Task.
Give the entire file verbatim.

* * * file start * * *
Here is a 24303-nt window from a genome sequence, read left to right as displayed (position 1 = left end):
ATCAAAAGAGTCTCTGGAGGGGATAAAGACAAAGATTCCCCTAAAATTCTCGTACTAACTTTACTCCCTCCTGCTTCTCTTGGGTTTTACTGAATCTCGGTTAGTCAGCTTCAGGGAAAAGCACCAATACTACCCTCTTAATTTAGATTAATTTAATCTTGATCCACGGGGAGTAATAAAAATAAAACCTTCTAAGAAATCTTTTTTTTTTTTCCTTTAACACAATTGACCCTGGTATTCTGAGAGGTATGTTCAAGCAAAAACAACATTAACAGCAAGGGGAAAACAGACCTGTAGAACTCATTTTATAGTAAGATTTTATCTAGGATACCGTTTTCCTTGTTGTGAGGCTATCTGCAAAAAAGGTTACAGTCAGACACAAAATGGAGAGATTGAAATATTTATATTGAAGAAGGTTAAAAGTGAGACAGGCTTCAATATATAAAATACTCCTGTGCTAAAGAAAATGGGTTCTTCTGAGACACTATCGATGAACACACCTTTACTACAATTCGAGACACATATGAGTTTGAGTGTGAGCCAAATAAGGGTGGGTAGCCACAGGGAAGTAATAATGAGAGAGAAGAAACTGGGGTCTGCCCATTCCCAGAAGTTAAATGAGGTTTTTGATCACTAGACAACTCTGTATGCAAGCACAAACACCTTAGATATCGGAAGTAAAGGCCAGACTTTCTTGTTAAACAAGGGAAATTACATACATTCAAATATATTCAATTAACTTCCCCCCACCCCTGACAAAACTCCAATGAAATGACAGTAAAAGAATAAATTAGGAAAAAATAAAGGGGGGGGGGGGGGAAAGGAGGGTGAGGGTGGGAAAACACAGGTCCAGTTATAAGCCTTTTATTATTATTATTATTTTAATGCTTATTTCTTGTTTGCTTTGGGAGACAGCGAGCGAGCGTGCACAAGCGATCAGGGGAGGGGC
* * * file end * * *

Here is a 24303-nt window from a genome sequence, read left to right as displayed (position 1 = left end):
ATCAAAAGAGTCTCTGGAGGGGATAAAGACAAAGATTCCCCTAAAATTCTCGTACTAACTTTACTCCCTCCTGCTTCTCTTGGGTTTTACTGAATCTCGGTTAGTCAGCTTCAGGGAAAAGCACCAATACTACCCTCTTAATTTAGATTAATTTAATCTTGATCCACGGGGAGTAATAAAAATAAAACCTTCTAAGAAATCTTTTTTTTTTTTCCTTTAACACAATTGACCCTGGTATTCTGAGAGGTATGTTCAAGCAAAAACAACATTAACAGCAAGGGGAAAACAGACCTGTAGAACTCATTTTATAGTAAGATTTTATCTAGGATACCGTTTTCCTTGTTGTGAGGCTATCTGCAAAAAAGGTTACAGTCAGACACAAAATGGAGAGATTGAAATATTTATATTGAAGAAGGTTAAAAGTGAGACAGGCTTCAATATATAAAATACTCCTGTGCTAAAGAAAATGGGTTCTTCTGAGACACTATCGATGAACACACCTTTACTACAATTCGAGACACATATGAGTTTGAGTGTGAGCCAAATAAGGGTGGGTAGCCACAGGGAAGTAATAATGAGAGAGAAGAAACTGGGGTCTGCCCATTCCCAGAAGTTAAATGAGGTTTTTGATCACTAGACAACTCTGTATGCAAGCACAAACACCTTAGATATCGGAAGTAAAGGCCAGACTTTCTTGTTAAACAAGGGAAATTACATACATTCAAATATATTCAATTAACTTCCCCCCACCCCTGACAAAACTCCAATGAAATGACAGTAAAAGAATAAATTAGGAAAAAATAAAGGGGGGGGGGGGGGAAAGGAGGGTGAGGGTGGGAAAACACAGGTCCAGTTATAAGCCTTTTATTATTATTATTATTTTAATGCTTATTTCTTGTTTGCTTTGGGAGACAGCGAGCGAGCGTGCACAAGCGATCAGGGGAGGGGC